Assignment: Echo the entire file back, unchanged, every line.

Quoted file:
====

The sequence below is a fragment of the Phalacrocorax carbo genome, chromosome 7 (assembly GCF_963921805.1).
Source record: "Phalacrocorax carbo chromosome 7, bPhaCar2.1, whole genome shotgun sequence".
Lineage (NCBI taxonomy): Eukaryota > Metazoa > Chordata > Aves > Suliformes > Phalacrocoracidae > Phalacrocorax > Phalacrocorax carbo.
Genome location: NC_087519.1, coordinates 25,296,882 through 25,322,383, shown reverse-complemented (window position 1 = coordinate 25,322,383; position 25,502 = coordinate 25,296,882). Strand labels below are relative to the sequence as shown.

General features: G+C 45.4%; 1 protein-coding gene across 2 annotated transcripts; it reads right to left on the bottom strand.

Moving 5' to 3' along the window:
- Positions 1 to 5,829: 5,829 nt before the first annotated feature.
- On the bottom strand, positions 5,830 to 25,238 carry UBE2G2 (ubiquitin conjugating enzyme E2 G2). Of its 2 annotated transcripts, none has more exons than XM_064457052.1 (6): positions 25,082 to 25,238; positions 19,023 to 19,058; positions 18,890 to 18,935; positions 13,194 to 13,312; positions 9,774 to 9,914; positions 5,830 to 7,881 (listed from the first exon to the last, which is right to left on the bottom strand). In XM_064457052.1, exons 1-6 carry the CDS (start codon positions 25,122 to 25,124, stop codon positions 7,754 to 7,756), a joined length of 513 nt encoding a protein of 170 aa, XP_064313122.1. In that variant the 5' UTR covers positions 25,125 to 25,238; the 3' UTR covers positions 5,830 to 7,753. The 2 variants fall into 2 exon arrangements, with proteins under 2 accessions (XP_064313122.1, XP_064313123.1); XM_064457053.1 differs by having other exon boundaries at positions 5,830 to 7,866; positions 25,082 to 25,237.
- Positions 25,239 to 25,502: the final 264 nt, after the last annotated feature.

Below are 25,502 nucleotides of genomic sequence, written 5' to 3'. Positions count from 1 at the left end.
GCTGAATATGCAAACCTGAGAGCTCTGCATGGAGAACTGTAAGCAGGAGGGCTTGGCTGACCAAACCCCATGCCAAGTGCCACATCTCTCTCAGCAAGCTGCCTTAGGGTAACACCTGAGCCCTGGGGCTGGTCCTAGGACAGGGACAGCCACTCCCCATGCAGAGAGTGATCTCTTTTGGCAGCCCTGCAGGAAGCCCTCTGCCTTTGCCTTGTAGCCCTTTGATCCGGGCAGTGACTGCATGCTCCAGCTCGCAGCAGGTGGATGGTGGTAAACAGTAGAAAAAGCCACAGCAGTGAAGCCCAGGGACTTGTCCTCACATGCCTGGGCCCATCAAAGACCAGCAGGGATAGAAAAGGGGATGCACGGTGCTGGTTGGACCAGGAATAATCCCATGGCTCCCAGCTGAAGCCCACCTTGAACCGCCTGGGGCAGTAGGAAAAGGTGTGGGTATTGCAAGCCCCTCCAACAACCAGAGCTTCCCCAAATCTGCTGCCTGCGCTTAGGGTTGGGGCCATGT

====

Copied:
The sequence below is a fragment of the Phalacrocorax carbo genome, chromosome 7 (assembly GCF_963921805.1).
Source record: "Phalacrocorax carbo chromosome 7, bPhaCar2.1, whole genome shotgun sequence".
Lineage (NCBI taxonomy): Eukaryota > Metazoa > Chordata > Aves > Suliformes > Phalacrocoracidae > Phalacrocorax > Phalacrocorax carbo.
Genome location: NC_087519.1, coordinates 25,296,882 through 25,322,383, shown reverse-complemented (window position 1 = coordinate 25,322,383; position 25,502 = coordinate 25,296,882). Strand labels below are relative to the sequence as shown.

General features: G+C 45.4%; 1 protein-coding gene across 2 annotated transcripts; it reads right to left on the bottom strand.

Moving 5' to 3' along the window:
- Positions 1 to 5,829: 5,829 nt before the first annotated feature.
- On the bottom strand, positions 5,830 to 25,238 carry UBE2G2 (ubiquitin conjugating enzyme E2 G2). Of its 2 annotated transcripts, none has more exons than XM_064457052.1 (6): positions 25,082 to 25,238; positions 19,023 to 19,058; positions 18,890 to 18,935; positions 13,194 to 13,312; positions 9,774 to 9,914; positions 5,830 to 7,881 (listed from the first exon to the last, which is right to left on the bottom strand). In XM_064457052.1, exons 1-6 carry the CDS (start codon positions 25,122 to 25,124, stop codon positions 7,754 to 7,756), a joined length of 513 nt encoding a protein of 170 aa, XP_064313122.1. In that variant the 5' UTR covers positions 25,125 to 25,238; the 3' UTR covers positions 5,830 to 7,753. The 2 variants fall into 2 exon arrangements, with proteins under 2 accessions (XP_064313122.1, XP_064313123.1); XM_064457053.1 differs by having other exon boundaries at positions 5,830 to 7,866; positions 25,082 to 25,237.
- Positions 25,239 to 25,502: the final 264 nt, after the last annotated feature.

Below are 25,502 nucleotides of genomic sequence, written 5' to 3'. Positions count from 1 at the left end.
GCTGAATATGCAAACCTGAGAGCTCTGCATGGAGAACTGTAAGCAGGAGGGCTTGGCTGACCAAACCCCATGCCAAGTGCCACATCTCTCTCAGCAAGCTGCCTTAGGGTAACACCTGAGCCCTGGGGCTGGTCCTAGGACAGGGACAGCCACTCCCCATGCAGAGAGTGATCTCTTTTGGCAGCCCTGCAGGAAGCCCTCTGCCTTTGCCTTGTAGCCCTTTGATCCGGGCAGTGACTGCATGCTCCAGCTCGCAGCAGGTGGATGGTGGTAAACAGTAGAAAAAGCCACAGCAGTGAAGCCCAGGGACTTGTCCTCACATGCCTGGGCCCATCAAAGACCAGCAGGGATAGAAAAGGGGATGCACGGTGCTGGTTGGACCAGGAATAATCCCATGGCTCCCAGCTGAAGCCCACCTTGAACCGCCTGGGGCAGTAGGAAAAGGTGTGGGTATTGCAAGCCCCTCCAACAACCAGAGCTTCCCCAAATCTGCTGCCTGCGCTTAGGGTTGGGGCCATGT